The Murray Inquiry looks like it has really upset the majors by claiming that their capital levels are “around the middle of the range relative to other countries”.
Phil Coffey, Westpac’s CFO, has echoed concerns from the Australian Bankers Association that the numbers Murray used were wrong.
It is a high stakes game because if Murray prevails and the banks are forced to raise more capital it will mean that their profitability may suffer and their ability to leverage their balance sheet will also be restricted.
The Australian reports that the ABA has commissioned a report from PWC for its submission to the second round of the Murray Inquiry. PWC asserts that the capital ratio of the majors is not the 10% Murray used but actually “in the range of 11.5 per cent to 12.5 per cent”. This would move the majors from the “middle”, as Murray noted, to a level “at or above the 75th percentile of bank capital relative to the most appropriate comparator set of global banks.”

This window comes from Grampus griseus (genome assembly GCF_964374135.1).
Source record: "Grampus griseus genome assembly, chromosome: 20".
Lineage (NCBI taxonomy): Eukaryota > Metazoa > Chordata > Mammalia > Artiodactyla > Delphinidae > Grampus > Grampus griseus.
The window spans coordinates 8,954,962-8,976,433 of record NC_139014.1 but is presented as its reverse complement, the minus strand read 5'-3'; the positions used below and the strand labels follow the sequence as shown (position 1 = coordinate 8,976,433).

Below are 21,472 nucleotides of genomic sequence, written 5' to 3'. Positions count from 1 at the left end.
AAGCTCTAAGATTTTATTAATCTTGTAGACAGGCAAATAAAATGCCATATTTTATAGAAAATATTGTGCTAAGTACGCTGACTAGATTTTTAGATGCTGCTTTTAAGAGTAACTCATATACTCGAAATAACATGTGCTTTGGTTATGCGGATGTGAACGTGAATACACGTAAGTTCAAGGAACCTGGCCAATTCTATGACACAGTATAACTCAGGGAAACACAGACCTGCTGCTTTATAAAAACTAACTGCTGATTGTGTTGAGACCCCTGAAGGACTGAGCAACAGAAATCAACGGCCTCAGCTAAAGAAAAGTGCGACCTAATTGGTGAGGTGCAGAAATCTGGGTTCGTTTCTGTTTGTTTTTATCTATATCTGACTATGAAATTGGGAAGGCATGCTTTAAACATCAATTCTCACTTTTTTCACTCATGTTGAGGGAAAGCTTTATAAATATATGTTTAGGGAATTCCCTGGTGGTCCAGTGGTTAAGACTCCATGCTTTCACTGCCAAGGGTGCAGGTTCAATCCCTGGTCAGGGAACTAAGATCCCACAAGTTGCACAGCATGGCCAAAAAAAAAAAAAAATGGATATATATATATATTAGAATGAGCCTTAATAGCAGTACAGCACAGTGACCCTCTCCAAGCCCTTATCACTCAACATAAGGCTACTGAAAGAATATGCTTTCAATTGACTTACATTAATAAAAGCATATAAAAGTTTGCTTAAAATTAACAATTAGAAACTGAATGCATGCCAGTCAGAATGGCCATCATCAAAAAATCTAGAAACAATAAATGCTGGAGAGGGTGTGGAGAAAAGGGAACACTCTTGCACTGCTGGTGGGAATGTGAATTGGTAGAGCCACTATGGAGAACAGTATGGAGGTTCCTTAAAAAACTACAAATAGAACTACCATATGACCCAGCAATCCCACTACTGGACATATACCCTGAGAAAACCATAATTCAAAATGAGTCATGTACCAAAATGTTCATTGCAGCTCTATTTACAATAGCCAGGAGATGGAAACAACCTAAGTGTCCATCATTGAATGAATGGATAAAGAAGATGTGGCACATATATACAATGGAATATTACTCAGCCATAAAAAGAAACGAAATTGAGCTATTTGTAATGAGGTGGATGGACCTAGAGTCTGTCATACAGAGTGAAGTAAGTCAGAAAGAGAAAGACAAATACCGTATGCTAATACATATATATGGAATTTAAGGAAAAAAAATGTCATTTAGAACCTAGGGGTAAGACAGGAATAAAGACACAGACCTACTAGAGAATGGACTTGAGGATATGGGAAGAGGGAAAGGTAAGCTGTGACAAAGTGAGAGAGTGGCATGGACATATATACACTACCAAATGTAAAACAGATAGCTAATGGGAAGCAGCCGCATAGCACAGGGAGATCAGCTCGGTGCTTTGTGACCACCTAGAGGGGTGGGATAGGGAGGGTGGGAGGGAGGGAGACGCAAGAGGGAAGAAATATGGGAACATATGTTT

Coffey reasserted the majors’ view that they don’t need to raise any extra capital, saying:
“We think we should be strongly capitalised, and we are when you look at the highest-quality level of capital. On the basis we are already in the upper quartile of global peers, there doesn’t seem to be a pressing requirement to add in more of that form of capital.”
It’s a vexed question made more difficult by the differing approach of regulators in different jurisdictions. Clearly bank managers are worried, which perhaps is the clearest sign that Murray might be onto something.
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